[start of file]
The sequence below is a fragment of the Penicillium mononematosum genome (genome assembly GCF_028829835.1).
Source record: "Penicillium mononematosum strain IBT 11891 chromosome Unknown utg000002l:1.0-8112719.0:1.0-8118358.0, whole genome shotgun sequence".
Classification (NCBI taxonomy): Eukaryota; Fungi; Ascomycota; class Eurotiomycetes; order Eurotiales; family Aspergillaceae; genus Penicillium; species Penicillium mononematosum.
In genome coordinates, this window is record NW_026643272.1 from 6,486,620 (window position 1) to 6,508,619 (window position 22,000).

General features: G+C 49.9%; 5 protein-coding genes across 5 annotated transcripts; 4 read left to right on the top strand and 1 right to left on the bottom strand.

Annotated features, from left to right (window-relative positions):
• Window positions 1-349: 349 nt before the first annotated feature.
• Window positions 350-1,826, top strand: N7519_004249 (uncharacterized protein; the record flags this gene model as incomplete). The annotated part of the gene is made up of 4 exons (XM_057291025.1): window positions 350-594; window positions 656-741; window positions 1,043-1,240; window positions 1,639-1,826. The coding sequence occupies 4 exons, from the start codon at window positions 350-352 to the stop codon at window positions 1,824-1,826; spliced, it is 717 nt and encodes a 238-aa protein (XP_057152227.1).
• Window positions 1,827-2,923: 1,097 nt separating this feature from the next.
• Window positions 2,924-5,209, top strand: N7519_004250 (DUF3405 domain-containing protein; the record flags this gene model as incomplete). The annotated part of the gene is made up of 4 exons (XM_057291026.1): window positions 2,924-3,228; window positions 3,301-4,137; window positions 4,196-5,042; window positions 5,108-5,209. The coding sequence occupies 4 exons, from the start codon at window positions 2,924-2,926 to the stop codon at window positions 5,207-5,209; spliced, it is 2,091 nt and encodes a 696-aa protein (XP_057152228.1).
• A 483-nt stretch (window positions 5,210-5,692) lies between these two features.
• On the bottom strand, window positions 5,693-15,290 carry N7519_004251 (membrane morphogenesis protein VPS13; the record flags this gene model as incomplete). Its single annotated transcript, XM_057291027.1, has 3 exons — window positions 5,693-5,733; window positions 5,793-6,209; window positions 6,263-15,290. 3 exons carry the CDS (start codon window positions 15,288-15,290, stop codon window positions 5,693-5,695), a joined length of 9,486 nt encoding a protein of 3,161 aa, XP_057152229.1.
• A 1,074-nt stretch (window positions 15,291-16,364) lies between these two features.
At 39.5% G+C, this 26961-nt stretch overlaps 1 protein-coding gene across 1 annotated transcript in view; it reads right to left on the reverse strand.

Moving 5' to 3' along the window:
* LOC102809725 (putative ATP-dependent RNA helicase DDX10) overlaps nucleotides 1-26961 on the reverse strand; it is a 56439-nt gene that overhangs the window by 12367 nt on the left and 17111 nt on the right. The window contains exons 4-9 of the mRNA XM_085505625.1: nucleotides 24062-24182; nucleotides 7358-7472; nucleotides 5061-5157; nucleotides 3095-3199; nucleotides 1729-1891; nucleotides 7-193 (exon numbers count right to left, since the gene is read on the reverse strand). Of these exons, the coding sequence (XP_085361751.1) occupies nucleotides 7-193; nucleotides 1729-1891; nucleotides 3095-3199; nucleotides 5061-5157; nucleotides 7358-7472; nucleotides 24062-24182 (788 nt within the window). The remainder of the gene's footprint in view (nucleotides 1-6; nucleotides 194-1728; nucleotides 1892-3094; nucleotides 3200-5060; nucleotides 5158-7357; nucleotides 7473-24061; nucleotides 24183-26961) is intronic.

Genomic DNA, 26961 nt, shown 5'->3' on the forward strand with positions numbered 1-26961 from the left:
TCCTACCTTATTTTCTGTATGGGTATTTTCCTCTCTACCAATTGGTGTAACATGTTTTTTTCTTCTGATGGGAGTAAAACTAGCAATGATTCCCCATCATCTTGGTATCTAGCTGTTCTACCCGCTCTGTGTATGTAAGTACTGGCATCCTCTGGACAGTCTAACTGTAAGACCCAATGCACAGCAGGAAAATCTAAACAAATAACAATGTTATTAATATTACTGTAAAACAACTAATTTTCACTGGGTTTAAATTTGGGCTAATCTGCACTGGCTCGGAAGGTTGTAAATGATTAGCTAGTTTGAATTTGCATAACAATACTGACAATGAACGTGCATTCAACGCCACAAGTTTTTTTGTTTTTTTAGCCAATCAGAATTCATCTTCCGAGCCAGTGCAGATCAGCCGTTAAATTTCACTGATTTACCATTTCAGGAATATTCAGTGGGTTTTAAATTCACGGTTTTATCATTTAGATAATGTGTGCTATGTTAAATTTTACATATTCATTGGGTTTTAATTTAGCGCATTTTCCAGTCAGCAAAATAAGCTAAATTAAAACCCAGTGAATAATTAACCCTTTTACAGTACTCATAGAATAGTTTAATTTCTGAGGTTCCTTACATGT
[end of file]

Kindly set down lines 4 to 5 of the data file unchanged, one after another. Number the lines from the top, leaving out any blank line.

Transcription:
In genome coordinates, this window is record NW_026643272.1 from 6,486,620 (window position 1) to 6,508,619 (window position 22,000).

General features: G+C 49.9%; 5 protein-coding genes across 5 annotated transcripts; 4 read left to right on the top strand and 1 right to left on the bottom strand.